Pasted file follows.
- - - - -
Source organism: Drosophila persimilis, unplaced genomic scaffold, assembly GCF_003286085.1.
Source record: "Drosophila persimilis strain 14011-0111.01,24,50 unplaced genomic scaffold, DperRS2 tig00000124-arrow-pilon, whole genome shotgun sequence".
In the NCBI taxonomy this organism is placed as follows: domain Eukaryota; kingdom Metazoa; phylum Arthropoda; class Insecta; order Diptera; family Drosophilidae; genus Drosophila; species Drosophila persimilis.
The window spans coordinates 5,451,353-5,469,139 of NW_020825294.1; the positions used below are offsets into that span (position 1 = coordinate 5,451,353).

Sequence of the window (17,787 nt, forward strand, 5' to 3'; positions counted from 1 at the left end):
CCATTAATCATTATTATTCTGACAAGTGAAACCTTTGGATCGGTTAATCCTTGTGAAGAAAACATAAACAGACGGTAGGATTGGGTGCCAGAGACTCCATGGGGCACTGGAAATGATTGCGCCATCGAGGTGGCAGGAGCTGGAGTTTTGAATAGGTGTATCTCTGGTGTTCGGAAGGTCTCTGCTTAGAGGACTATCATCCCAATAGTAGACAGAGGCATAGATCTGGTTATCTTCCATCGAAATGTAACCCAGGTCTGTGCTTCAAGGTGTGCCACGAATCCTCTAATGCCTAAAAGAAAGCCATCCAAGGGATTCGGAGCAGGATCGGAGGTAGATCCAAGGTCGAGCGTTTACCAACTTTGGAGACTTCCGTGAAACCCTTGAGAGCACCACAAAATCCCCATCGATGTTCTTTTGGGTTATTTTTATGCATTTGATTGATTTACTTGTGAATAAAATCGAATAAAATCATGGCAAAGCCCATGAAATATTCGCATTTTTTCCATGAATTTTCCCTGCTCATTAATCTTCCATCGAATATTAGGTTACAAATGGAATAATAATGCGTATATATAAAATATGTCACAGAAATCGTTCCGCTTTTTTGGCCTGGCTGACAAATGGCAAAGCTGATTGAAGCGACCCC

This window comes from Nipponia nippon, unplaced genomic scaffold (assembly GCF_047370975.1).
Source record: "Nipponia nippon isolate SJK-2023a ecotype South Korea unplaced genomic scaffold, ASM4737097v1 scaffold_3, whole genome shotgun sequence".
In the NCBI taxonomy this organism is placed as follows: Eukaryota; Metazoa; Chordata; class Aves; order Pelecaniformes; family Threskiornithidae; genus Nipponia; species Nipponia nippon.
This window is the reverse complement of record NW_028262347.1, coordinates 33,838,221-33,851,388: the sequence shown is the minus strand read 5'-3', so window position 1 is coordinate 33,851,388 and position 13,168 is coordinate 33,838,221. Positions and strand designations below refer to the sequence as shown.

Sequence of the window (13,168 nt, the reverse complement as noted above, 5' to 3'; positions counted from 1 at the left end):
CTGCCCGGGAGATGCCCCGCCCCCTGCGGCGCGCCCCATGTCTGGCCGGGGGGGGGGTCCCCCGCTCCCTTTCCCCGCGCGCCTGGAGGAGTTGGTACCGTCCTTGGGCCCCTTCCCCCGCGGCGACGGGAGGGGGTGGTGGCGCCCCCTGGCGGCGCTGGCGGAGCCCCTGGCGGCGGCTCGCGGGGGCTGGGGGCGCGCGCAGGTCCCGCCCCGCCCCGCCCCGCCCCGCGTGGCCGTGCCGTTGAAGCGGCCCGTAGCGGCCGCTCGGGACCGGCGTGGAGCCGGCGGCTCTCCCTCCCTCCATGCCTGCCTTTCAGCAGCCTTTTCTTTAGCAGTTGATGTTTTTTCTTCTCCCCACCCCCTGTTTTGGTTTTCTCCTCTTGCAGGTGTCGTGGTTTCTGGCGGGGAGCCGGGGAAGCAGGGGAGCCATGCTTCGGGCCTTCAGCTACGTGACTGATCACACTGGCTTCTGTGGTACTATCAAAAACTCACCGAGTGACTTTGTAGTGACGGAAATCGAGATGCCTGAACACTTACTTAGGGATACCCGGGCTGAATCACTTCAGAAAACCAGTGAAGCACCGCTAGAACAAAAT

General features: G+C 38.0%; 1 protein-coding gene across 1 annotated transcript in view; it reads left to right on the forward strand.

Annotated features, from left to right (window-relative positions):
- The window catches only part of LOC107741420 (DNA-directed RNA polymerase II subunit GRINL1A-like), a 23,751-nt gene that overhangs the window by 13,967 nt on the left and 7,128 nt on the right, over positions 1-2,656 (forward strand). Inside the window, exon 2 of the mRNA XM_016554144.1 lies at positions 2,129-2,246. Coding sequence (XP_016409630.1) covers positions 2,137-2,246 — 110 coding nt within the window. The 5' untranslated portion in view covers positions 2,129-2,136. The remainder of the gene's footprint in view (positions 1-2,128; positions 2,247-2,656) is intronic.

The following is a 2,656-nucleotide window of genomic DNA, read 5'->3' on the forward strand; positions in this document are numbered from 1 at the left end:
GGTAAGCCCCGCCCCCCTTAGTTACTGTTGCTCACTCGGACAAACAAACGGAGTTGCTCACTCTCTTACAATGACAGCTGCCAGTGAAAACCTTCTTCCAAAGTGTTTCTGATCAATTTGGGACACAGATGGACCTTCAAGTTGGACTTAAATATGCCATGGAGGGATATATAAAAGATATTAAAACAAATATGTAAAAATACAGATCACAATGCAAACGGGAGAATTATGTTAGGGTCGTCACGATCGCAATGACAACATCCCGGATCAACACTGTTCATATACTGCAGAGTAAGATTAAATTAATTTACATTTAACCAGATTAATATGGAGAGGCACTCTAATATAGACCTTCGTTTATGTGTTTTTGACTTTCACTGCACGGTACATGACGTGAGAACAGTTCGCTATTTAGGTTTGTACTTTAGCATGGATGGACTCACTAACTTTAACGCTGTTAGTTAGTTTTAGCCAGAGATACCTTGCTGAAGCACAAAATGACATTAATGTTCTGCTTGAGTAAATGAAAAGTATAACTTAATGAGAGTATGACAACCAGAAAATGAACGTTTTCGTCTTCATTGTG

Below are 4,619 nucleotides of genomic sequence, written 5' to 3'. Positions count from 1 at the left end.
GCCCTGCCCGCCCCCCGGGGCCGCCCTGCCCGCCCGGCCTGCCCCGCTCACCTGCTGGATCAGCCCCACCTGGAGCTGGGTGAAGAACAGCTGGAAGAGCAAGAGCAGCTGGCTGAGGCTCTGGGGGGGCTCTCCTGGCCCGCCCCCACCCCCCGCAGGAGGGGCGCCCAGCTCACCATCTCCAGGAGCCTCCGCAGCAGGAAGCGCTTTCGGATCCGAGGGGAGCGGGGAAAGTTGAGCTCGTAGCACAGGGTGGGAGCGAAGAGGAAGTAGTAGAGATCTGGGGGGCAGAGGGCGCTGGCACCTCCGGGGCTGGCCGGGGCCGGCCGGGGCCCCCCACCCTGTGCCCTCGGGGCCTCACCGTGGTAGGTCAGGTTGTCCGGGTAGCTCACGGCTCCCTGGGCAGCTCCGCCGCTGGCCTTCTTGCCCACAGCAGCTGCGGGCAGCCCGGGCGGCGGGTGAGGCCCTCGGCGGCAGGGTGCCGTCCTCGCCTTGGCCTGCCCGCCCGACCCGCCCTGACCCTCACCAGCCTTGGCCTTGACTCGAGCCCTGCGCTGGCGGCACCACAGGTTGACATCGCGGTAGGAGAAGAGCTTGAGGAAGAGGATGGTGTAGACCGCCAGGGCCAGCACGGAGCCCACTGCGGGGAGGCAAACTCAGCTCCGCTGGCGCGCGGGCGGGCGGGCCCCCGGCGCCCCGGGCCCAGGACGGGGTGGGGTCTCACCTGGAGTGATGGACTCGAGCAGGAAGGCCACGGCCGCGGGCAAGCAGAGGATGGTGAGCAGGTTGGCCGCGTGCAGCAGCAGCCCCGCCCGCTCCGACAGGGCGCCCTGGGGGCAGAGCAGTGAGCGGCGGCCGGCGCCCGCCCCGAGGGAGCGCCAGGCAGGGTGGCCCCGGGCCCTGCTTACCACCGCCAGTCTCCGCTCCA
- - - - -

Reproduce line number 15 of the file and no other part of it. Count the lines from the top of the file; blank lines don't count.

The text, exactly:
- The window catches only part of LOC107741420 (DNA-directed RNA polymerase II subunit GRINL1A-like), a 23,751-nt gene that overhangs the window by 13,967 nt on the left and 7,128 nt on the right, over positions 1-2,656 (forward strand). Inside the window, exon 2 of the mRNA XM_016554144.1 lies at positions 2,129-2,246. Coding sequence (XP_016409630.1) covers positions 2,137-2,246 — 110 coding nt within the window. The 5' untranslated portion in view covers positions 2,129-2,136. The remainder of the gene's footprint in view (positions 1-2,128; positions 2,247-2,656) is intronic.